bayes_motel – Bayesian classification for Ruby

Bayesian classification is an algorithm which allows us to categorize documents probabilistically. I recently started playing with Twitter data and realized there was no Ruby gem which would allow me to build a spam detector for tweets. The classifier gem just works on a set of text by figuring out which words appear in a category but a tweet is much more complicated than that. A tweet looks like this:

{:text=>"Firesale prices, too! RT @nirajc: Time to change your Facebook password. Hacker selling 1.5m accounts. http://bit.ly/dryY7", 
:truncated=>false, :created_at=>"Fri Apr 23 18:26:51 +0000 2010", :coordinates=>nil, :geo=>nil, :favorited=>false,
:source=>"TweetDeck",  :place=>nil, :contributors=>nil,
:user=>{:verified=>false, :profile_text_color=>"666666", :friends_count=>226, :created_at=>"Wed Oct 08 07:15:23 +0000 2008",
:profile_link_color=>"2FC2EF", :favourites_count=>12, :description=>"All the news that's fit to tweet (and most that isn't)",
:lang=>"en", :profile_sidebar_fill_color=>"252429", :location=>"Brooklyn, NY", :following=>nil, :notifications=>nil,
:time_zone=>"Eastern Time (US & Canada)", :statuses_count=>981, :profile_sidebar_border_color=>"181A1E", 
:profile_image_url=>"http://a1.twimg.com/profile_images/834612904/Photo_on_2010-04-16_at_00.38__3_normal.jpg", 
:profile_background_image_url=>"http://s.twimg.com/a/1271725794/images/themes/theme9/bg.gif", :protected=>false, 
:contributors_enabled=>false, :url=>"http://www.aolnews.com", :screen_name=>"carlfranzen", :name=>"Carl Franzen", 
:profile_background_tile=>false, :profile_background_color=>"1A1B1F", :id=>16645918, :geo_enabled=>false, 
:utc_offset=>-18000, :followers_count=>174}, :id=>12717456105}

As you can see, a tweet is just a hash of variables. So which variables are a better indicator of spam? I don’t know and chances are you don’t either. But if we create a corpus of ham tweets and a corpus of spam tweets, we can train a Bayesian classifier with the two datasets and it will figure out which variable values are seen often in spam and which in ham.

Some variables don’t work, statistically speaking:

  • :id, :created_at – these variables are unique for each tweet which means they are useless for classification. BayesMotel will trim any variable values that don’t appear in more than 3% of the corpus.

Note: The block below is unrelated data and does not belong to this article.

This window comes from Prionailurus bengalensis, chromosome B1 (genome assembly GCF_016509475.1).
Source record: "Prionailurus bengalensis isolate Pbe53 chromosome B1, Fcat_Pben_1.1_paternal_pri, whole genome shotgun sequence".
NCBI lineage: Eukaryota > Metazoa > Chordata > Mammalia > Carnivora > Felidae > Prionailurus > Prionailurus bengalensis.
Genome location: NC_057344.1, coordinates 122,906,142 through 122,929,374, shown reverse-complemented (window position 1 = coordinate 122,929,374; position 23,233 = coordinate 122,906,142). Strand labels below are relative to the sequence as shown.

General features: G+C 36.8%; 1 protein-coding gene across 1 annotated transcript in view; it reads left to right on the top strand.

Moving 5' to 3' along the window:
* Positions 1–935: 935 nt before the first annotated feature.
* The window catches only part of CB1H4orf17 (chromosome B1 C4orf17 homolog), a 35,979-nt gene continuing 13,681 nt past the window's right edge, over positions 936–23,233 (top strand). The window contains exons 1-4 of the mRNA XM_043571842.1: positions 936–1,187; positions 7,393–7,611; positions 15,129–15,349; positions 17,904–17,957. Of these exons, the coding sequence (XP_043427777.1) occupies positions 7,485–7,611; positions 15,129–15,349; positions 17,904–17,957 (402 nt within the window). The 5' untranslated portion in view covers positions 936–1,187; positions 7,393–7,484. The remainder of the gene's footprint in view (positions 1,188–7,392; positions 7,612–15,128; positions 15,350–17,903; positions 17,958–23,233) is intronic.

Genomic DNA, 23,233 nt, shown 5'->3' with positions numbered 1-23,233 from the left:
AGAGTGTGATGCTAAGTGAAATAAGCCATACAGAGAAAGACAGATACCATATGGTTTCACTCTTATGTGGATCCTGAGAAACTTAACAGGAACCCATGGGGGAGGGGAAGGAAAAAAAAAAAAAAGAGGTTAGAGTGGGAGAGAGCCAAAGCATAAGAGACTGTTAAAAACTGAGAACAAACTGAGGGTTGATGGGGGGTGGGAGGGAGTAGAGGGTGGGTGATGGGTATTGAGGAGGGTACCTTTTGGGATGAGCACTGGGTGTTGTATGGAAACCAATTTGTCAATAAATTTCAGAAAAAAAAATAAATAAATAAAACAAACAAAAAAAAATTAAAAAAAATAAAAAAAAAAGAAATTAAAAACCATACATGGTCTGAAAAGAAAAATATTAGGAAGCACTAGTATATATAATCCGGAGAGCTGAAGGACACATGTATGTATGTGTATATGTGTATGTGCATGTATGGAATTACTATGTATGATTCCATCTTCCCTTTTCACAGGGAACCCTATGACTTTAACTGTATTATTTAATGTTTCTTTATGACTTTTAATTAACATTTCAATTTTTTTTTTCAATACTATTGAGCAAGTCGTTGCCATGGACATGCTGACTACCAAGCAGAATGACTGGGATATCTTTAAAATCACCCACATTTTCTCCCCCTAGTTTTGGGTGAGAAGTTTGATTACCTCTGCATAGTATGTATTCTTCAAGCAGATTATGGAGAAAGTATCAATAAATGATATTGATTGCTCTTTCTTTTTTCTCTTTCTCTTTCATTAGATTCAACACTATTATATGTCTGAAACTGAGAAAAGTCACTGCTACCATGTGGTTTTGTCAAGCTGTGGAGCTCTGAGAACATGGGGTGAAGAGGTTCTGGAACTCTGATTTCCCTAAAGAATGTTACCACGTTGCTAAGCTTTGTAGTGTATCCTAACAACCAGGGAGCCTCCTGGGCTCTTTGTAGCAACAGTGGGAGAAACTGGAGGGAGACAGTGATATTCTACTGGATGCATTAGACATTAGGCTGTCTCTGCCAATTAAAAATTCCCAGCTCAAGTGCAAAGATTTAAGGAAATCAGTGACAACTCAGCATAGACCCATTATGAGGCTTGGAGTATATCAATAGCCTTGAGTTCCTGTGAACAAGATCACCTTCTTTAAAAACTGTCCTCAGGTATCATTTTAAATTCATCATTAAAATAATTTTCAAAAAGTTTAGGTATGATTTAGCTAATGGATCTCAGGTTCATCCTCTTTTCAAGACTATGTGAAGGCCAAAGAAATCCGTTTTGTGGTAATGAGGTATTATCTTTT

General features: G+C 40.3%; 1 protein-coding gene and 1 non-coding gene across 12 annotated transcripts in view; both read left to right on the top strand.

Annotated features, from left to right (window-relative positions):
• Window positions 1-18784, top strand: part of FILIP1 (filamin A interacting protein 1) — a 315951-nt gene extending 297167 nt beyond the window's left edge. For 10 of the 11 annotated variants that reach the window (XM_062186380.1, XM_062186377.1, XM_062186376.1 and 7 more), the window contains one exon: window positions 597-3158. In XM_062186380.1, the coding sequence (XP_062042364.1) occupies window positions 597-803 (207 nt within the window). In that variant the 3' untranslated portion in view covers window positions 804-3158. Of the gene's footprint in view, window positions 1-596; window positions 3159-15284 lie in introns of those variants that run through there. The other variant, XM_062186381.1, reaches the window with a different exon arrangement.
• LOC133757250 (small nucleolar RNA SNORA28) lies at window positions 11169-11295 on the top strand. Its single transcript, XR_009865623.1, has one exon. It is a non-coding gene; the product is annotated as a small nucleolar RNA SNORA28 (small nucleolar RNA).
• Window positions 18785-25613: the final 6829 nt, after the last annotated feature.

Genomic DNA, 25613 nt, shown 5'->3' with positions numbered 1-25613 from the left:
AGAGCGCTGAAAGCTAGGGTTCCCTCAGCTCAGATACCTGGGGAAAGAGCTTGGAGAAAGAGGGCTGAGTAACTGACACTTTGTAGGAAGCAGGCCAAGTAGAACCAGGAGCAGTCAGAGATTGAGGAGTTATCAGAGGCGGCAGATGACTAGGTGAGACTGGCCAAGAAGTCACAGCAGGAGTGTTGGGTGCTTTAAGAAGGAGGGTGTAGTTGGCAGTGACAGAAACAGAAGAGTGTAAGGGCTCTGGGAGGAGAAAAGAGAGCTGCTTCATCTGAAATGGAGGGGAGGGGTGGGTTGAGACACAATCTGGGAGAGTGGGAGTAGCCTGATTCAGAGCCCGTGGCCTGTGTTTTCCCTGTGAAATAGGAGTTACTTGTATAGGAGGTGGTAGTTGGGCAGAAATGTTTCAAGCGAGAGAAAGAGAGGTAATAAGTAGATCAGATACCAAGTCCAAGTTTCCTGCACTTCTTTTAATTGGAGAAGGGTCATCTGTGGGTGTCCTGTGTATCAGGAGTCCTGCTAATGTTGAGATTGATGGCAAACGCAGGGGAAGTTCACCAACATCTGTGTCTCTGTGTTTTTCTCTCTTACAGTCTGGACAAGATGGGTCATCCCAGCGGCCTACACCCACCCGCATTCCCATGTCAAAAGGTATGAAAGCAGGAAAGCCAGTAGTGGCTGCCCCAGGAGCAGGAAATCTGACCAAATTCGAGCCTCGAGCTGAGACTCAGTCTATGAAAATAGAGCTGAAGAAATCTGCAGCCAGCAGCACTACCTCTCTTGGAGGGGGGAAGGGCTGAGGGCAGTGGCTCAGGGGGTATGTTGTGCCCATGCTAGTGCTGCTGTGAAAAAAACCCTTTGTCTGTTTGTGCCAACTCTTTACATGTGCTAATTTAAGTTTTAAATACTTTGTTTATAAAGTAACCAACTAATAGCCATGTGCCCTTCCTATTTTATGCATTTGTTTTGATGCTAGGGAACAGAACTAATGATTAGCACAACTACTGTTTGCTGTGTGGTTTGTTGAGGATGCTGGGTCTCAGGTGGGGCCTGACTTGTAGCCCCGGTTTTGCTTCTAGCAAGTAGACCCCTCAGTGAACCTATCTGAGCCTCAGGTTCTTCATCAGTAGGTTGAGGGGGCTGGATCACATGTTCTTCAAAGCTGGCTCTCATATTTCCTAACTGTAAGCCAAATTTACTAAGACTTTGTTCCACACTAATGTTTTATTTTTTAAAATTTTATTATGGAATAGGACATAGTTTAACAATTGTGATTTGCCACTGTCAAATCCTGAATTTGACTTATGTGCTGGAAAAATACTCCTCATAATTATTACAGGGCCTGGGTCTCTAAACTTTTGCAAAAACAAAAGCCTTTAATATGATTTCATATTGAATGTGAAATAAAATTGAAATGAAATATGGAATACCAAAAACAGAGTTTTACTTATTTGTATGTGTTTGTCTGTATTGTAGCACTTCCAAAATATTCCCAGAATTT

• :followers_count – this is probably a pretty good spam/ham indicator in general, but not as a simple number. There are millions of possible values (@aplusk has 4.5 million followers) but we are only training on hundreds or thousands of tweets. What would be better is the binary logarithm of the followers_count to create discrete buckets: 32-64 followers = 5, 1024-2048 = 10 and so on. I’d bet any tweet with a value greater than 12 or so (i.e. 4096+ followers) is very likely to be ham.

There are additional things we could do to improve our spam detector:

  • We aren’t deep inspecting the value of the tweet text. It might be useful to have variables like “text_link_count” or “text_hashtag_count” to provide basic metrics for the tweet text content.
  • We aren’t performing any timeline checks or storing previous tweet state – spammers tend to tweet the same text over and over and their tweets all contain links. This is beyond the scope of a generic Bayesian system.

I wrote bayes_motel based on my research this last weekend. Give it a try and send a pull request if you make changes you’d like to see. The test suite gives more detail about the API and has a few thousand tweets to use as sample data. Happy coding!

7 thoughts on “bayes_motel – Bayesian classification for Ruby”

  1. Very cool (a little late to the post)… Two questions (not having looked at the code yet):

    1. Will this work on non-tweet corpii? I’m guessing it would be pretty easy to abstract it, but your examples here and on github both use tweets for them.

    2. Best guess, how much effort do you think it would take to incorporate a tournement-style classifier (a-la the fog creek blog post from a couple years back)? I’ve been contemplating something similar and this might be an excellent starting point.

  2. it works with any hash of data, where each key is considered a different variable to track, thus “multi-variate”.

    I’m not familiar with your second question so I can’t speculate.

  3. Hello. How does this compare with the “classifier” gem?
    Which one should I choose, any suggestions?
    Thanks

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